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Homechevron_rightOpinionchevron_rightEditorialchevron_rightEffectual diplomacy

Effectual diplomacy

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Prime Minister Modi addressed a cheering crowd of thousands on Monday at the Dubai International Cricket Stadium in UAE who had gathered for ‘Marhaba Namo’, the grand public reception held for the visiting PM.

Modi became the first Indian premier to visit the United Arab Emirates in 34 years with his visit to Abu Dhabi, the last such visit being by former Prime Minister Indira Gandhi in 1981. UAE has around 2.6 million Indians, a majority of which are Keralites. Facing a crowd of 50, 000 expatriates, the Prime Minister spoke for almost one and half hours about the ties between the two countries, terrorism, and development of India as well as announcing initiatives for the Indian diaspora including welfare fund. It’s the first time such a reception has been held for a head of the state on this scale. India and UAE have decided to join hands to battle terrorism, drug trafficking and money laundering and also strengthen cooperation in law enforcement, intelligence sharing and capacity-building. In the joint statement issued by Modi and UAE Crown Prince Sheikh Mohammed bin Zayed Al Nahyan, both the nations called on other states to ‘abandon the use of terrorism against others and dismantle terrorism infrastructure on their soil.’ The two countries would cooperate to strengthen maritime security in the Gulf and the Indian Ocean region and promote collaboration and inter-operability for humanitarian assistance and evacuation in natural disasters and conflict situations. The Prime Minister also announced UAE’s plan to invest Rs 4.5 lakh crore in India.

Despite having around 700 flights from India to UAE every week, it had taken so many years for an Indian PM to pay a visit to the Arab country. The Gulf region is crucial for India’s economic, energy as well as security interest. The Prime Minister, however, did not talk about the relevant issues faced by the expatriates in Gulf which they often try to bring to the attention of the authorities. He lauded the NRIs for standing with India during the toughest of times and assured them that he would ease the hindrances that stand in the way of exercising their right to vote in the elections. Given the fact that the lower and middle class NRIs constitute a major part of the Indian Diaspora in the UAE, the Prime Minister should have taken steps to ensure smooth travel amenities and rehabilitation facilities when they return to India. Even though he reiterated the ‘Make in India’ initiative, it’s the same government that throws obstacles on the path of investors including foreigners and NRIs who are willing to manufacture in India. Modi maintained a meaningful silence about revamping bureaucracy and making it transparent. He had earlier remained silent when grave corruption allegations against his ministers surfaced but had not taken any steps to tackle the issues allowing the annual session of the Parliament to be stalled.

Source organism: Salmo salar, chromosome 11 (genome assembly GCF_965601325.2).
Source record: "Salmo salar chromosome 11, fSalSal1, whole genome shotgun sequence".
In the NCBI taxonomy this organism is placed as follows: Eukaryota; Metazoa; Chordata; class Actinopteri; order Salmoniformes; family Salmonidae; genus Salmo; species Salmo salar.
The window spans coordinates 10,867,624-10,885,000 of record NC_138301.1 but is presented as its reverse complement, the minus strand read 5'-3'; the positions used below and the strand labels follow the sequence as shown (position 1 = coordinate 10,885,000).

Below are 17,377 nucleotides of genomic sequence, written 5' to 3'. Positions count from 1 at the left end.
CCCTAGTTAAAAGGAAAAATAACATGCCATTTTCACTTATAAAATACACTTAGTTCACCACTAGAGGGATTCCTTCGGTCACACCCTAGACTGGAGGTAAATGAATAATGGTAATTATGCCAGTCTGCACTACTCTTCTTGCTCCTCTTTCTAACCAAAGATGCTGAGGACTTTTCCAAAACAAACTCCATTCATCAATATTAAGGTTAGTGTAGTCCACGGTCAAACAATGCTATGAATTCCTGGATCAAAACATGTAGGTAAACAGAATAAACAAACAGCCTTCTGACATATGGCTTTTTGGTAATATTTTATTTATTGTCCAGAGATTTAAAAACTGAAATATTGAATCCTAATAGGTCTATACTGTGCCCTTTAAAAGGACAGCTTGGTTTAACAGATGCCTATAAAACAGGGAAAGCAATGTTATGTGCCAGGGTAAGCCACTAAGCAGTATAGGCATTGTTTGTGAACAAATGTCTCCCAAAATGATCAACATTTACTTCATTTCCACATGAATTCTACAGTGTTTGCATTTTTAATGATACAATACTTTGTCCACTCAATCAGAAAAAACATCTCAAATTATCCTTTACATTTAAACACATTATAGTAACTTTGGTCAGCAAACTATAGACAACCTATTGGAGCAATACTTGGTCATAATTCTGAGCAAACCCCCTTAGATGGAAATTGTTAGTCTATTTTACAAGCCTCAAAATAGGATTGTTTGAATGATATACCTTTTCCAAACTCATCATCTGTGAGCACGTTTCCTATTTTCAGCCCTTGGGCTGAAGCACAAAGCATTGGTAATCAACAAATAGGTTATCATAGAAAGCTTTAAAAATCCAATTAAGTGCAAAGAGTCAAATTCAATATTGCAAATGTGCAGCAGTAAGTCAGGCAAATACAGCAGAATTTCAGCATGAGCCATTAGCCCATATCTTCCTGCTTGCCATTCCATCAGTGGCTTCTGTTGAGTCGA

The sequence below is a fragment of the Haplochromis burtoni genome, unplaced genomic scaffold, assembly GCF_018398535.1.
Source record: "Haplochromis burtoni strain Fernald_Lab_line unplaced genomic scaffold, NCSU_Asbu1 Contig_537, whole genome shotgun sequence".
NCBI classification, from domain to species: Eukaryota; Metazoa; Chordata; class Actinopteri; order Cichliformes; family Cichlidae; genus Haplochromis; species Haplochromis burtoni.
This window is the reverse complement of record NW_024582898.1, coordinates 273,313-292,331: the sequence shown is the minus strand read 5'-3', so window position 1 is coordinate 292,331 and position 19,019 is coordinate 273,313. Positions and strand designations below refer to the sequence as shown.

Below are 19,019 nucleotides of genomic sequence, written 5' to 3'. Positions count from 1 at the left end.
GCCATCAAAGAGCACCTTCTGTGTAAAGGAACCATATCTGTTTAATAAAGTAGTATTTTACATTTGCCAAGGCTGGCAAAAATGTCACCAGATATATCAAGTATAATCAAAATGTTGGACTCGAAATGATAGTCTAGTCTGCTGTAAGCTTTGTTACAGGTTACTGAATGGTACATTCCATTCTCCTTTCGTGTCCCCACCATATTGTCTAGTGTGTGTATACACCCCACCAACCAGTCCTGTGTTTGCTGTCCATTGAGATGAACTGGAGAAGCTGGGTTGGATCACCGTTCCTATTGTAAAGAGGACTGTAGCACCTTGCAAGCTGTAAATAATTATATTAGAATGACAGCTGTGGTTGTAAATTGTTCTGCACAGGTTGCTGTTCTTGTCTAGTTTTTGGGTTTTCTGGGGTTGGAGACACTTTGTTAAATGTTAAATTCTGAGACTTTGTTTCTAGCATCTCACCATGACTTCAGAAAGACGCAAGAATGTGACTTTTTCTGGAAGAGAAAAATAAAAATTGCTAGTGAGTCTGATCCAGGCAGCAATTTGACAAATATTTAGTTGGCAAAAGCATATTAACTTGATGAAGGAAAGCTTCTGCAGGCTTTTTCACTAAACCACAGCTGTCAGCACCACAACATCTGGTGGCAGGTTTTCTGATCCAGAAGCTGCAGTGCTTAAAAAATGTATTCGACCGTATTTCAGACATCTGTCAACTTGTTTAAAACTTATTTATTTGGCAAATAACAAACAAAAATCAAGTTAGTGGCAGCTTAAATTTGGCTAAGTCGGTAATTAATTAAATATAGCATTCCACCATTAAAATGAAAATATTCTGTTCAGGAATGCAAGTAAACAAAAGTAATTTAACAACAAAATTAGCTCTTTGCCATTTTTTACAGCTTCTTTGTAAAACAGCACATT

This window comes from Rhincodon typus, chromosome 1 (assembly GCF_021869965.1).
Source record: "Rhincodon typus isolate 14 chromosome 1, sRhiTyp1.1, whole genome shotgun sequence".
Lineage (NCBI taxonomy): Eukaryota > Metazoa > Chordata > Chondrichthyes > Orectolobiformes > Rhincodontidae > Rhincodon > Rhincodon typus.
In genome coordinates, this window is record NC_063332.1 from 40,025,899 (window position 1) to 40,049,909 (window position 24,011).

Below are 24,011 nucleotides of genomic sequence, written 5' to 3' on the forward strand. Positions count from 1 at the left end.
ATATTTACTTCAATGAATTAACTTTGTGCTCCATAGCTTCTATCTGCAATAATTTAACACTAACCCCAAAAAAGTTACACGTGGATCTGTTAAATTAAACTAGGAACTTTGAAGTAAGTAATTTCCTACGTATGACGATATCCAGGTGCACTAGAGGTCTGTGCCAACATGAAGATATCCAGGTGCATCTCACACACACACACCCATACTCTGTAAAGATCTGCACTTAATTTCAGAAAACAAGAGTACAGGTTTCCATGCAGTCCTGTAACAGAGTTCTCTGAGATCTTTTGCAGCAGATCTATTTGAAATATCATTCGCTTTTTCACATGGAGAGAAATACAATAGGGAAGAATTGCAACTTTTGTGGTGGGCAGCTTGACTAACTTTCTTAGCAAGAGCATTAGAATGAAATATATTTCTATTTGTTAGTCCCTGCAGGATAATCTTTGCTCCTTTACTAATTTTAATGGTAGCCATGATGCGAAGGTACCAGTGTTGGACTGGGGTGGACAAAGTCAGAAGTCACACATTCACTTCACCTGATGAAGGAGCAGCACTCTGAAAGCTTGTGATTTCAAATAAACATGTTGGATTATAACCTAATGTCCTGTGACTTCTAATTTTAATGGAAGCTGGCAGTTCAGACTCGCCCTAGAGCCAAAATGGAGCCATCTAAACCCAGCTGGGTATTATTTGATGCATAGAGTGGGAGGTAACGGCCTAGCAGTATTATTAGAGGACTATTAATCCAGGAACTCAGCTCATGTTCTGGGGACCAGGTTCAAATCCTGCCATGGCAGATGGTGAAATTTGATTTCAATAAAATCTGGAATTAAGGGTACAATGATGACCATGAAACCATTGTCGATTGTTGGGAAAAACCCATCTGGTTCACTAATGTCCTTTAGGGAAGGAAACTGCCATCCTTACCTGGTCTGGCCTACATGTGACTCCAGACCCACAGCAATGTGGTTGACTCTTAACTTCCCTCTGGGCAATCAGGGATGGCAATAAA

Modi’s roaring speeches about India’s growth and progress and its charisma would all go futile if he did not adopt measures to rectify the steps he had taken earlier. The country would progress only if it manages to remain a secular democratic republic. Whether the ideologies and policies of the NDA government would aid in countering terrorism and enable peaceful lives for the people are yet to be seen. Only if the government strives hard to win the faith of the minorities and backward communities and bring them onto the mainstream path of progress and development, will the image of India improve before the world nations. The tolerance and cordiality exhibited and the permission to build places of worship for NRI Hindus might have moved the PM. One has to see if he shows equal tolerance towards the minorities in India. One of the main goals of the UAE visit was to end the anxieties and skepticism over Modi’s first ever visit to Israel towards the end of this year. Whatever his approaches and attitude are, the huge level of diplomacy Modi exhibits is laudable.

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